News Wrap

IN THIS morning’s wrap: Whitehaven mulls over ways to dilute Tinkler; mining slowdown to spark Melbourne Cup Day rate cut; and Queensland mines allowed to release water in emergencies.
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Nathan Tinkler

Lou Caruana

Whitehaven mulls over ways to dilute Tinkler

The Whitehaven Coal board could be looking to a more permanent solution to lessen the influence of coal baron Nathan Tinkler on the company, according to the Australian Financial Review.

Whitehaven shares traded as low as $2.82 – a 5% drop – with investors said to be shortening the stock based on the prospect of a deeply discounted rights issue meant to dilute Tinkler’s 19.4% stake in the company. A placement of up to 15% of shares is another possibility.

The idea is believed to have been discussed by the Whitehaven board and its advisers, but it remains uncertain whether the miner would be willing to pull the trigger.

There is no suggestion the idea has been formally sounded but that hasn’t stopped some brokers not yet lined up for such a deal from taking the temperature.

Mining slowdown to spark Melbourne Cup Day rate cut

The recent fall in commodity prices and the slowdown in the once-booming mining sector is expected to be a factor in the Reserve Bank of Australia changing the cash rate on Melbourne Cup Day for a seventh consecutive year, according to the Sydney Morning Herald.

Twelve of the 15 economists surveyed by AAP said the RBA board would decide to cut its interest rate by a quarter of a percentage point to 3% today.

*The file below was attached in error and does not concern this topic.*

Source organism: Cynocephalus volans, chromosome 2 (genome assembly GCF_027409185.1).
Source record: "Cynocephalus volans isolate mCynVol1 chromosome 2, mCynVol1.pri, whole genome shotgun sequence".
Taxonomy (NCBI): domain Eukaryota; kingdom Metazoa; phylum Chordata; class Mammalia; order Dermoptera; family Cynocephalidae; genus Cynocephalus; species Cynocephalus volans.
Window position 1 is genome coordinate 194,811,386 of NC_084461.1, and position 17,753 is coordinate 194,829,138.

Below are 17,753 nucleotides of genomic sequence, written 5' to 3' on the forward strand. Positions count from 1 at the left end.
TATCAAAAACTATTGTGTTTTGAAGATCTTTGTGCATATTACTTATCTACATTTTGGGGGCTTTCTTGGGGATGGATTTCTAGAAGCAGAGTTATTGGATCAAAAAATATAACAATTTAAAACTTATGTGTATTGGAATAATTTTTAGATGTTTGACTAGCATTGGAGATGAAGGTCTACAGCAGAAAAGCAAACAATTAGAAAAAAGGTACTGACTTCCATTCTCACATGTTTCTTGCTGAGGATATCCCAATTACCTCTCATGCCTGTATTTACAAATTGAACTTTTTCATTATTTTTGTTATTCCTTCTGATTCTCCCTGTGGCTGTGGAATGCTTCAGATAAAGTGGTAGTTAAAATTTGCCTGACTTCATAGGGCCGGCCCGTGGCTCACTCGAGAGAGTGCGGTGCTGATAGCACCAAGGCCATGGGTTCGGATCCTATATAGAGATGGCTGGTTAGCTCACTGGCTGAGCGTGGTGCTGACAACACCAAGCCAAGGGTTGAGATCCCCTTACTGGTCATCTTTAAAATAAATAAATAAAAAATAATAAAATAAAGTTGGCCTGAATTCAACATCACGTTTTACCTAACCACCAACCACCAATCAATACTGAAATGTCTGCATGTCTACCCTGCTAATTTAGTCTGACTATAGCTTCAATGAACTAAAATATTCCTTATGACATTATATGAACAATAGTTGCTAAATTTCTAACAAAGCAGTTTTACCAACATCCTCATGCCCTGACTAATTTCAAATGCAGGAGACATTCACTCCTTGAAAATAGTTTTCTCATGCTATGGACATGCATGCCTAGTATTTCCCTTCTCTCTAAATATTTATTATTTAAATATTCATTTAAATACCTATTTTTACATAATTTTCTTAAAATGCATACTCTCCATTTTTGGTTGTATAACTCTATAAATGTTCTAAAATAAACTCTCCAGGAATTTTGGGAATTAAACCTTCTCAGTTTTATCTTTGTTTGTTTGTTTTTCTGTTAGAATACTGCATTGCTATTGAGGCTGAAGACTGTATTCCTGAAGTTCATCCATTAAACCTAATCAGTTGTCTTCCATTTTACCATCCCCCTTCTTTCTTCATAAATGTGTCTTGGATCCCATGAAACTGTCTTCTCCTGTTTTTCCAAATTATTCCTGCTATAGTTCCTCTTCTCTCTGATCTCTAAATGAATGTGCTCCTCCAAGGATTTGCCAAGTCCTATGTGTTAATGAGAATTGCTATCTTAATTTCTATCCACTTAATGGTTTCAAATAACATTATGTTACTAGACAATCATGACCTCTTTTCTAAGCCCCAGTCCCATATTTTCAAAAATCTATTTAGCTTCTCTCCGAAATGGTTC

The struggling global economy and the sluggish performance of the non-mining sectors of the domestic economy have driven previous rate cuts.

AMP chief economist Shane Oliver said: "Mining will still stay high, but some time next year mining investment will peak as a share of GDP.

"That will potentially leave a bit of a hole in the economy that will need to be filled by non-mining parts of the economy, hence the need for lower interest rates."

Queensland mines allowed to release water in emergencies

Queensland mines waterlogged since the 2010/2011 floods will not be able to discharge into waterways under proposed legislation, but would be allowed to release water in the event of an emergency, according to the Australian Financial Review.

The government introduced a bill in parliament last week that would allow mines to release water in the event of an emergency.

The state Opposition says it fears the changes will allow mining companies to discharge more toxic water into Queensland waterways under the guise of emergency releases.

There are 16 coalmines unable to operate at full capacity after being flooded by 280,000 megalitres of water, nearly half the water volume of Sydney Harbour.

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